Is This It cursed The Strokes. While it’s a nearly perfect record and one of the most influential albums of the aughts, The Strokes could never again live up to the standard set by Is This It, at least in the eyes of music critics. When the band released the excellent Room on Fire in 2003, they were criticized for repeating the style of their debut. The Strokes responded by releasing First Impressions of Earth in 2006. The overlong album came across as a misguided attempt to expand the group’s sound and garnered the worst reviews of the band’s career. Since then, many fans and critics have been calling for a return of the old Strokes, in clear contrast to the lukewarm reception of Room on Fire. In 2011, the band returned with “Under Cover of Darkness,” a well-received single that was seen as a return to form. However, the resulting album, Angles, bore more resemblance to lead singer Julian Casablancas’ synth-driven solo album than to The Strokes’ early work and it received mixed reviews.
On January 24th, 2013 The Strokes released “One Way Trigger,” a track from their upcoming LP Comedown Machine. With a prominent synth riff and falsetto throughout the verses, the song seemed to dispel any hope that The Strokes would return to their former selves. Enter “All the Time.” Released on February 13th, “All the Time” has been noted as sounding similar to the band’s early material. This begs the question: are the “classic” Strokes back? The answer: not necessarily. In reality, “All the Time” sounds like The Strokes by numbers. Besides the great, Television-esque guitar solo, the song feels watered down, almost like another band trying to replicate The Strokes’ signature sound. It’s not hard to understand why this is the case; The Strokes are almost a decade removed from their so-called “classic” period. They will never make another Is This It, and they shouldn’t feel the need to. While there will always be fans calling for a return to the glory days, The Strokes are capable of more than that. Besides, despite aesthetic differences, “One Way Trigger” still feels like a Strokes song at heart; it’s catchy and demands repeated listens, something that can’t quite be said of the generic “All the Time.”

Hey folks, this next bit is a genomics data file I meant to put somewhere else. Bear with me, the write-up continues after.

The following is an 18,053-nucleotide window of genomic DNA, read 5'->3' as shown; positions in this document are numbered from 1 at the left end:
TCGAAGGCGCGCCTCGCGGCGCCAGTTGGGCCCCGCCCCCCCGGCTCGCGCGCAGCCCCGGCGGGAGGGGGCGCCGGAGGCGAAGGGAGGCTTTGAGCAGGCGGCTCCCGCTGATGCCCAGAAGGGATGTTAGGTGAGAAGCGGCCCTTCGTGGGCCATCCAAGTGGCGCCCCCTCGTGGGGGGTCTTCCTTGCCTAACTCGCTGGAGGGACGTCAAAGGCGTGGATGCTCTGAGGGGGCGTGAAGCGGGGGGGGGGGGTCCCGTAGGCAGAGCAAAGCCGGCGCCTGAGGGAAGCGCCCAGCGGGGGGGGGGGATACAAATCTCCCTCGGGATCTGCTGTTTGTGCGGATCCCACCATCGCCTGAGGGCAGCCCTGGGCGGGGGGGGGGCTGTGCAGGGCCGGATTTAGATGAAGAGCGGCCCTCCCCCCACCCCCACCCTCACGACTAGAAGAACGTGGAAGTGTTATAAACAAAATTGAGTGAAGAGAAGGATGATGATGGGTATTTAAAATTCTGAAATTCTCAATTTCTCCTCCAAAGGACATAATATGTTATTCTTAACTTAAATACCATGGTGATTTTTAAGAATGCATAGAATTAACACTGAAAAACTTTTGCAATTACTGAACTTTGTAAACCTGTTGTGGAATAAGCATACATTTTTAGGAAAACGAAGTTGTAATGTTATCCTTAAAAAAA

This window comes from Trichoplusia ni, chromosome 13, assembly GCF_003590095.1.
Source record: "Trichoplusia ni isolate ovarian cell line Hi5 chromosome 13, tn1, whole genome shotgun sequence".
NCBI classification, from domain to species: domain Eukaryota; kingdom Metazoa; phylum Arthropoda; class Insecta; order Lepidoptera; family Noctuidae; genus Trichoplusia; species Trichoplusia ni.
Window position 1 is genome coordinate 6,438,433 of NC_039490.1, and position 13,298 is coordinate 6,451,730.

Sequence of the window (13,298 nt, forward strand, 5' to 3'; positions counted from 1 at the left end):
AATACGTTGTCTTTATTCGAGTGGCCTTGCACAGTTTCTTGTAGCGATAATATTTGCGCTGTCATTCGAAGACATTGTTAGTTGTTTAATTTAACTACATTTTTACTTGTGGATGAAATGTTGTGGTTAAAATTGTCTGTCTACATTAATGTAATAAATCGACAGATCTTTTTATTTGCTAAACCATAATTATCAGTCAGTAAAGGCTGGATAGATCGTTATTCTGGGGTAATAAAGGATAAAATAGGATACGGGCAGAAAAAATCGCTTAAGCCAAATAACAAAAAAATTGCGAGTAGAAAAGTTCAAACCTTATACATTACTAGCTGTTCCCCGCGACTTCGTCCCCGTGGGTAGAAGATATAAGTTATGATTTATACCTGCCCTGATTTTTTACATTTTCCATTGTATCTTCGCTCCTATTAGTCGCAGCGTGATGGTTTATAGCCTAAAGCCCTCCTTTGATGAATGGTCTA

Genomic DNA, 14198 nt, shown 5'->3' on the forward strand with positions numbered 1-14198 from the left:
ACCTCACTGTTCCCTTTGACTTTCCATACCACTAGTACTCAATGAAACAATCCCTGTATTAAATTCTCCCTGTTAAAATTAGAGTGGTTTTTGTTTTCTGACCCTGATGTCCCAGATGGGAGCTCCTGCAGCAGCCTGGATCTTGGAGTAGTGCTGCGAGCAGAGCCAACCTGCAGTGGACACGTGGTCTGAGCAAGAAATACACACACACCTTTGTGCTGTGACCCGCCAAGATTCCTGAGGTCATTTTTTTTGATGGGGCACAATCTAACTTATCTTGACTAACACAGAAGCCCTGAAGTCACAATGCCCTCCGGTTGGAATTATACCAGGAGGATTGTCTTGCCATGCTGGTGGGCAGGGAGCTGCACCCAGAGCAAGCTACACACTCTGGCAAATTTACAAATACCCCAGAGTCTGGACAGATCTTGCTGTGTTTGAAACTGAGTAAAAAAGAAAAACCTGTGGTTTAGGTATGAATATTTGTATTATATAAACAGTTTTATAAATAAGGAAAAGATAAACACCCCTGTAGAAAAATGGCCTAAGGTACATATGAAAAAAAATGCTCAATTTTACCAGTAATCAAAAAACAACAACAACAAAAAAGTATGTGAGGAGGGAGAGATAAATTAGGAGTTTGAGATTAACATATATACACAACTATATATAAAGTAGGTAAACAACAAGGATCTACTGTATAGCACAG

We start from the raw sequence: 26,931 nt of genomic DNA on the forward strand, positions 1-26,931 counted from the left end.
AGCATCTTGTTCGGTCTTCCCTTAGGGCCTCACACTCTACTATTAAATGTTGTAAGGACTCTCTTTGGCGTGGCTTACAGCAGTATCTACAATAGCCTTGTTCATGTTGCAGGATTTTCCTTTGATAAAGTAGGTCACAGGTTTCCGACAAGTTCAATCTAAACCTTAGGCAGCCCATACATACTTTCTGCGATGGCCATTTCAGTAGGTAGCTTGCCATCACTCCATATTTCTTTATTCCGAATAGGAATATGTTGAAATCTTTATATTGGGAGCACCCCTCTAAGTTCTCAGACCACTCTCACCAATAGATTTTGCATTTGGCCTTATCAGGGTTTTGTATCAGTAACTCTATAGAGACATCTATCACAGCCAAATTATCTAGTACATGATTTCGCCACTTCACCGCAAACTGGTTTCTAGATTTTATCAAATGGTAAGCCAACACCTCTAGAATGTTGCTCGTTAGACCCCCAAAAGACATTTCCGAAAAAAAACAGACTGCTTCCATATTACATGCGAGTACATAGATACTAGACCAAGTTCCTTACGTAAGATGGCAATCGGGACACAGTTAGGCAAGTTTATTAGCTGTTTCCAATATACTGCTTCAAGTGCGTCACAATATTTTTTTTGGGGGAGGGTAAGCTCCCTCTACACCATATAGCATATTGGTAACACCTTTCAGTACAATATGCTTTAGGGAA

Early indications are that Comedown Machine will be all over the place stylistically and that “All the Time” will be an anomaly on the album. Perhaps this means that The Strokes have come to terms with the fact that it’s no longer 2001, and that they’ll never again be the band they were back then. This needn’t be a bad thing. In fact, by not trying to replicate their past work, The Strokes may finally make their first big step forward from Is This It. We’ll see if this is the case when Comedown Machine is released on March 26th.